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Pillars of Eternity – Partnership FAQ for Backers


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Wow, in that case, hats off, mr. stryck9.

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^

 

 

I agree that that is such a stupid idiotic pathetic garbage hateful retarded scumbag evil satanic nazi like term ever created. At least top 5.

 

TSLRCM Official Forum || TSLRCM Moddb || My other KOTOR2 mods || TSLRCM (English version) on Steam || [M4-78EP on Steam

Formerly known as BattleWookiee/BattleCookiee

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I asked for clarification, I fail to see how that is outrageous.

Because the issue has been clarified ten times over.

 

Continuing on just makes you look like you want to throw a hissy fit because of some percieved slight to gaming.

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What is Paradox getting out of this?

A cut from the sales after release of course. ;)

 

Would have realistically thought a cut from sales of physical copies instore since thats what they are doing the marketing and distribution for....

True happiness consists not in the multitude of friends but in the worth and choice

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Are you guys legally allowed to disclose our personal information to another business after we backed not knowing this agreement? Is there a KS policy on this? Also, what specifically are you authorizing paradox to do with our personal information? If you haven't discussed it I'd be much happier if you did and made it clear to us before giving them any information. I don't want paradox keeping my information, and I don't want my personal information used for anything but sending my physical goods. I disclosed my information to your company, and I need a concise statement on how that information will be managed by paradox.

 

Also you guys get regular coverage on a lot of big gaming sites frequently. Why do you need paradox for marketing? Are they going to drop a few million on tv commercials and internet ads? When have old school RPGs ever conveyed their appeal through short video clips?

Edited by Korron
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That's all well and good, but you also did business with backers.  It's chump change in the world of publishers, but its neither insignificant to both the individual backers and obsidian as a company.  Many of the backers (including me) were excited for the possibility of a new, more transparent, business model as well as the game itself.  It's wrong to have two types of transparency for two different groups that are both providing financial and advertising services.

 

[...]

 

It is not a sign of entitlement to ask merely that you describe business deals that do affect the outcome of this game development process.  So now, I'm politely, without any sign of hyperbolic despair or anger asking "what does Paradox get out of the deal?"  It very well could have been a good decision, but I'd like to know what the decision was.  That's just basic politeness.

 

I disagree with you. You work in any kind of serious business irl? It doesn't matter that the backers could be considered business partners as well (besides, legally they aren't but that's a different conversation). When I at my company do business with both parties A and parties B, I don't share the rates, revenue percentages, quotes, etc from party A with party B either. That is considered legally confidential information and sharing this could have serious legal consequences.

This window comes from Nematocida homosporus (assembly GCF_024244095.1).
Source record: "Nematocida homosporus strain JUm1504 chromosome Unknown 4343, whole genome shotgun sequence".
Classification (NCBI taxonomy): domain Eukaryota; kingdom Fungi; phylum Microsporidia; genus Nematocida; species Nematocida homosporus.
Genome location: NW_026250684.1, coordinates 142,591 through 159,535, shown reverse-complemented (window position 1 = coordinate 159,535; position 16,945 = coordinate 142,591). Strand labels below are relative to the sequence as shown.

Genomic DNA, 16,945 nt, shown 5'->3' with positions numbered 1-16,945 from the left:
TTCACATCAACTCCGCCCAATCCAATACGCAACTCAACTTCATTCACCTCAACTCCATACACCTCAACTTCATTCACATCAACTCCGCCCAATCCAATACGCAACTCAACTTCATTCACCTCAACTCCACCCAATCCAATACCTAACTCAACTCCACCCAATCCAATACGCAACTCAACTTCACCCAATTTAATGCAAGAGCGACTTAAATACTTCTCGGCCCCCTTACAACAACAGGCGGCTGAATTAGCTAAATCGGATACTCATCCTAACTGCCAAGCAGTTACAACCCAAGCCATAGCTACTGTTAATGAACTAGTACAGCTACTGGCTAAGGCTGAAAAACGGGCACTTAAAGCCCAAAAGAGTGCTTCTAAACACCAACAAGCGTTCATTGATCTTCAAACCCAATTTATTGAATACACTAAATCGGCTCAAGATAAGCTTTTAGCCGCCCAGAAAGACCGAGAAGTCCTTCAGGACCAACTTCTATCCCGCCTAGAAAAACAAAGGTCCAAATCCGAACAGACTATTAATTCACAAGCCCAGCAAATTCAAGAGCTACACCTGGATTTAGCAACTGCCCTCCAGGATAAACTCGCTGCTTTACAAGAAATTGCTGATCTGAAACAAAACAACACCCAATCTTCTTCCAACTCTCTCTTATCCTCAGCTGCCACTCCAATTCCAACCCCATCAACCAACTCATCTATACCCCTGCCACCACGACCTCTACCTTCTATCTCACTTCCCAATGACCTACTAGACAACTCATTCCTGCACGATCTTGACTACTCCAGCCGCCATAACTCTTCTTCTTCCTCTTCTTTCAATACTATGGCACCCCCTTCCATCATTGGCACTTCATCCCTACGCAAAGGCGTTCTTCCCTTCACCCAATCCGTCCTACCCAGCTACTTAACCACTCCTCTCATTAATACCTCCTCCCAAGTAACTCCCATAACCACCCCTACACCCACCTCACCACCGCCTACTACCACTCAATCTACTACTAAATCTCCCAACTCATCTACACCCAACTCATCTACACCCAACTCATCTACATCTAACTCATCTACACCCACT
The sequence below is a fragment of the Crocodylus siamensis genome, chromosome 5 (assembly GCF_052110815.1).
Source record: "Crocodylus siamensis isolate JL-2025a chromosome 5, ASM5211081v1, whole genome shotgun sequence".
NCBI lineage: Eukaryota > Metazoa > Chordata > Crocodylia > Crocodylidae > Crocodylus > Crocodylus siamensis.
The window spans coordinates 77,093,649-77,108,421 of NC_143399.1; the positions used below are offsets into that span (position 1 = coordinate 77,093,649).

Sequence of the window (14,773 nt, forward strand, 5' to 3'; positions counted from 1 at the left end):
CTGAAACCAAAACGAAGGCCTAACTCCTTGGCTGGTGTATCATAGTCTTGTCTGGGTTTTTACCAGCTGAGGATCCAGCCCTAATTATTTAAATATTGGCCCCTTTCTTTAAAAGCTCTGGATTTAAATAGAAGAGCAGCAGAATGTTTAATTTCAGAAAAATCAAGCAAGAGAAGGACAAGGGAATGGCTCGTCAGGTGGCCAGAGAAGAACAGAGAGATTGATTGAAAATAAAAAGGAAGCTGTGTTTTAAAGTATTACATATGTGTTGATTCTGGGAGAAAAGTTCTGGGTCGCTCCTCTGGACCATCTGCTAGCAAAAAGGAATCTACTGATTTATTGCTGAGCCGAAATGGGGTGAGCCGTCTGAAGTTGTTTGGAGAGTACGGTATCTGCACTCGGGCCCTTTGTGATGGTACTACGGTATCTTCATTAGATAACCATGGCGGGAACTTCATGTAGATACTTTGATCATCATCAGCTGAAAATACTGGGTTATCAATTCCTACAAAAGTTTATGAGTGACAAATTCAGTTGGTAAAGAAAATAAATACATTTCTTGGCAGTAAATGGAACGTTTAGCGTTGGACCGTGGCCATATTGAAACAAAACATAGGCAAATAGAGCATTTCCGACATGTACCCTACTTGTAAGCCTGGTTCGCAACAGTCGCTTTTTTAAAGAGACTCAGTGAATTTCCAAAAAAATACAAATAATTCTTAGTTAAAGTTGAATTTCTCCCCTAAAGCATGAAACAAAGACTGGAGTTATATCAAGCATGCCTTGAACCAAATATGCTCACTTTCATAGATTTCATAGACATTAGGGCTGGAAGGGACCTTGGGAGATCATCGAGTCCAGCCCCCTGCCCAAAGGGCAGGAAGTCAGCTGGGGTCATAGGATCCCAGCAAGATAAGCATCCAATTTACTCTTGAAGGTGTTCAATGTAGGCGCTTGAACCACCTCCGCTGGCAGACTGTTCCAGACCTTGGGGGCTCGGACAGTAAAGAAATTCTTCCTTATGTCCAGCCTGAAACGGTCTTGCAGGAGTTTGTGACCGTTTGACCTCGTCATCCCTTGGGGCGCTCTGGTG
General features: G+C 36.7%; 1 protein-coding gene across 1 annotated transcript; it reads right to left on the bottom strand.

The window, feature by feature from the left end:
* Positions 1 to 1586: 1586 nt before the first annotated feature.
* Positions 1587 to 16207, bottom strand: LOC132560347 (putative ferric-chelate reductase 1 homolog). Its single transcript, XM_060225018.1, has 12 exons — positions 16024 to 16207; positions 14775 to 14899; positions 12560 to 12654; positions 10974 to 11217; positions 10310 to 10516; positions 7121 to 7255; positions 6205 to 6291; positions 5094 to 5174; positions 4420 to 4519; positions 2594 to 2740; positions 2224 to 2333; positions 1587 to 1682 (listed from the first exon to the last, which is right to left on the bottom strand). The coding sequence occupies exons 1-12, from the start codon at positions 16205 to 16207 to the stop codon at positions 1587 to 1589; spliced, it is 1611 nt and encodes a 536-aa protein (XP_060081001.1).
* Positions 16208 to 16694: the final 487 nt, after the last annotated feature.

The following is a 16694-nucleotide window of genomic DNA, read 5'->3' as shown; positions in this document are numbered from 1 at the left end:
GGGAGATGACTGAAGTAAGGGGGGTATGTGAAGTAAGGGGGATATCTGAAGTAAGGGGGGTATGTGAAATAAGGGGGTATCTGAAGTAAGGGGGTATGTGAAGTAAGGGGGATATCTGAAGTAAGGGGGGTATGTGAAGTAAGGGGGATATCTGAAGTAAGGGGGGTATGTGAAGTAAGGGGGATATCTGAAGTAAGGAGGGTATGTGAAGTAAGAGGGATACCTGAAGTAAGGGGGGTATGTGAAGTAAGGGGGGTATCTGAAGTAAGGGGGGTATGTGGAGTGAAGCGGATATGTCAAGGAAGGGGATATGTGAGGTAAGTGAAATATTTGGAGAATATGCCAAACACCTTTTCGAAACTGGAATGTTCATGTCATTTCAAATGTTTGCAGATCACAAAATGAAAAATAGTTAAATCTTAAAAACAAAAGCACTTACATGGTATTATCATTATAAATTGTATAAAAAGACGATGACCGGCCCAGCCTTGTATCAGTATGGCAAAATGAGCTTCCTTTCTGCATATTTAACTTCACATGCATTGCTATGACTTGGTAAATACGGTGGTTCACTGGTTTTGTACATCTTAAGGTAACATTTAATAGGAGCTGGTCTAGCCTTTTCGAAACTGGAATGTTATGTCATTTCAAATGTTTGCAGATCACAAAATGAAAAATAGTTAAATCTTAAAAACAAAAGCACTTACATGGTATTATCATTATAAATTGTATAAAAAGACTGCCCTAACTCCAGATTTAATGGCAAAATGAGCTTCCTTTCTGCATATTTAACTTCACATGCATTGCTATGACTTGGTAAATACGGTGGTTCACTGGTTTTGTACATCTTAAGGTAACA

Anyway. When I saw the news of the partnership and read the details I was quite excited. Came as a serious surprise the unreasonable storm in a glass of water that seemed to have started on this forum over it. >_>

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Means he spent $5000+ on the game. So, the concerns may lay deeper here.

 

 

Is there a badge key anywhere that explains what all the badges mean? I've missed it if there is.

 

and /salute stryck9 and any other lurking watchers.

 

 

People who's reward was $5 or more during kickstarter campaign got green K badge

People who's reward was $25 ($20 if you were early bird) or more got bronze eternity badge

People who's reward was $100 or more got silver vip badge instead of bronze badge

People who's reward was $500 or more got golden badge instead of silver badge

People who's reward was $5000 or more got watcher badge instead of golden badge.

Edited by Elerond
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@Bryy Er, ok, that's not helping your argument,  partners make joint decisions... Do you want a publisher "partner" making joint decisions about a game you funded?  Asking for clarification, especially when it comes to a nebulous term like marketing seems fair in my book...

Erm... the worst thing someone in charge of marketing can do is give everyone a horrible impression of your game and/or flat-out lie about its design.

 

The people who make commercials for Ford don't get to tell Ford engineers how to design their vehicles and products.

 

"Nebulous term like marketing," he says... :)

 

Silly goose.

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Should we not start with some Ipelagos, or at least some Greater Ipelagos, before tackling a named Arch Ipelago? 6_u

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Are you guys legally allowed to disclose our personal information to another business after we backed not knowing this agreement? Is there a KS policy on this? Also, what specifically are you authorizing paradox to do with our personal information? If you haven't discussed it I'd be much happier if you did and made it clear to us before giving them any information. I don't want paradox keeping my information, and I don't want my personal information used for anything but sending my physical goods. I disclosed my information to your company, and I need a concise statement on how that information will be managed by paradox.

 

Also you guys get regular coverage on a lot of big gaming sites frequently. Why do you need paradox for marketing? Are they going to drop a few million on tv commercials and internet ads? When have old school RPGs ever conveyed their appeal through short video clips?